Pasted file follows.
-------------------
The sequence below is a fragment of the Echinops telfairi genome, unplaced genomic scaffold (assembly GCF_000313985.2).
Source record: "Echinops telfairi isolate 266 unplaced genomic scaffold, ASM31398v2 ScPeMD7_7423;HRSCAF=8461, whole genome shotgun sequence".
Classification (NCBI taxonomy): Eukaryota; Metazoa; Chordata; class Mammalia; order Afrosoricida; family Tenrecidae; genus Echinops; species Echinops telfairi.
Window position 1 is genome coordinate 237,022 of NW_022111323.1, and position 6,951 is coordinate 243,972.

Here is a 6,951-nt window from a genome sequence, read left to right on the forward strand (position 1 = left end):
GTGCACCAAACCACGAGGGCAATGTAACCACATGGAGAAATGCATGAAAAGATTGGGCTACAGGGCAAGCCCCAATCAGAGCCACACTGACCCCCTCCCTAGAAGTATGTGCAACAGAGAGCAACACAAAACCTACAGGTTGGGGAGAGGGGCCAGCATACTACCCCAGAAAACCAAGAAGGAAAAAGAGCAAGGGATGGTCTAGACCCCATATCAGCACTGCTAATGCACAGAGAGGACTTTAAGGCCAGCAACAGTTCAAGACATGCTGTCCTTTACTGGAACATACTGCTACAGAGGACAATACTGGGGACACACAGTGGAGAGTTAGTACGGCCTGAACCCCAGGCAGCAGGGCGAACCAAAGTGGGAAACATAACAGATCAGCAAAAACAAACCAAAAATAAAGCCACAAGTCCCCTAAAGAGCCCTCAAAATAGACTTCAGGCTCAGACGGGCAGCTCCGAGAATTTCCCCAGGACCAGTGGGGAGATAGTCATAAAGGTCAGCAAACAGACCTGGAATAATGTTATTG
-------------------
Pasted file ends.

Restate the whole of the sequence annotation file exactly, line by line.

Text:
The sequence below is a fragment of the Echinops telfairi genome, unplaced genomic scaffold (assembly GCF_000313985.2).
Source record: "Echinops telfairi isolate 266 unplaced genomic scaffold, ASM31398v2 ScPeMD7_7423;HRSCAF=8461, whole genome shotgun sequence".
Classification (NCBI taxonomy): Eukaryota; Metazoa; Chordata; class Mammalia; order Afrosoricida; family Tenrecidae; genus Echinops; species Echinops telfairi.
Window position 1 is genome coordinate 237,022 of NW_022111323.1, and position 6,951 is coordinate 243,972.

Here is a 6,951-nt window from a genome sequence, read left to right on the forward strand (position 1 = left end):
GTGCACCAAACCACGAGGGCAATGTAACCACATGGAGAAATGCATGAAAAGATTGGGCTACAGGGCAAGCCCCAATCAGAGCCACACTGACCCCCTCCCTAGAAGTATGTGCAACAGAGAGCAACACAAAACCTACAGGTTGGGGAGAGGGGCCAGCATACTACCCCAGAAAACCAAGAAGGAAAAAGAGCAAGGGATGGTCTAGACCCCATATCAGCACTGCTAATGCACAGAGAGGACTTTAAGGCCAGCAACAGTTCAAGACATGCTGTCCTTTACTGGAACATACTGCTACAGAGGACAATACTGGGGACACACAGTGGAGAGTTAGTACGGCCTGAACCCCAGGCAGCAGGGCGAACCAAAGTGGGAAACATAACAGATCAGCAAAAACAAACCAAAAATAAAGCCACAAGTCCCCTAAAGAGCCCTCAAAATAGACTTCAGGCTCAGACGGGCAGCTCCGAGAATTTCCCCAGGACCAGTGGGGAGATAGTCATAAAGGTCAGCAAACAGACCTGGAATAATGTTATTG